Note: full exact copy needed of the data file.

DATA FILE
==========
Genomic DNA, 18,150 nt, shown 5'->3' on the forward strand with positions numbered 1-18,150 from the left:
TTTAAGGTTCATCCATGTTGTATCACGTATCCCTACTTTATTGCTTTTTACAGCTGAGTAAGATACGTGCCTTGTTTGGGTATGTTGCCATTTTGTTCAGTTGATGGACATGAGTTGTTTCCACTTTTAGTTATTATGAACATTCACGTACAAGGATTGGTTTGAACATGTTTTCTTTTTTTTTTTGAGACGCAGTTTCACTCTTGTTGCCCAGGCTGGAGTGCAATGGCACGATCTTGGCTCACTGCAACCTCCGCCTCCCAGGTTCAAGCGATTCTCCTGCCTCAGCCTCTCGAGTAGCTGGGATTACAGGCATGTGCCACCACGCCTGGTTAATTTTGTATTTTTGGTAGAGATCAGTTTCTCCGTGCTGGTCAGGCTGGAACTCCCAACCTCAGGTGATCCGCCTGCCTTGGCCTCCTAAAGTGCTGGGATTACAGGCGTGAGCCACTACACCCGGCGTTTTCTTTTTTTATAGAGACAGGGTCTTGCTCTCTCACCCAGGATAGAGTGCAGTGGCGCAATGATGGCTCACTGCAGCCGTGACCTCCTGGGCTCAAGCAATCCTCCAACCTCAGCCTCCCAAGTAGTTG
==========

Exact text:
Genomic DNA, 18,150 nt, shown 5'->3' on the forward strand with positions numbered 1-18,150 from the left:
TTTAAGGTTCATCCATGTTGTATCACGTATCCCTACTTTATTGCTTTTTACAGCTGAGTAAGATACGTGCCTTGTTTGGGTATGTTGCCATTTTGTTCAGTTGATGGACATGAGTTGTTTCCACTTTTAGTTATTATGAACATTCACGTACAAGGATTGGTTTGAACATGTTTTCTTTTTTTTTTTGAGACGCAGTTTCACTCTTGTTGCCCAGGCTGGAGTGCAATGGCACGATCTTGGCTCACTGCAACCTCCGCCTCCCAGGTTCAAGCGATTCTCCTGCCTCAGCCTCTCGAGTAGCTGGGATTACAGGCATGTGCCACCACGCCTGGTTAATTTTGTATTTTTGGTAGAGATCAGTTTCTCCGTGCTGGTCAGGCTGGAACTCCCAACCTCAGGTGATCCGCCTGCCTTGGCCTCCTAAAGTGCTGGGATTACAGGCGTGAGCCACTACACCCGGCGTTTTCTTTTTTTATAGAGACAGGGTCTTGCTCTCTCACCCAGGATAGAGTGCAGTGGCGCAATGATGGCTCACTGCAGCCGTGACCTCCTGGGCTCAAGCAATCCTCCAACCTCAGCCTCCCAAGTAGTTG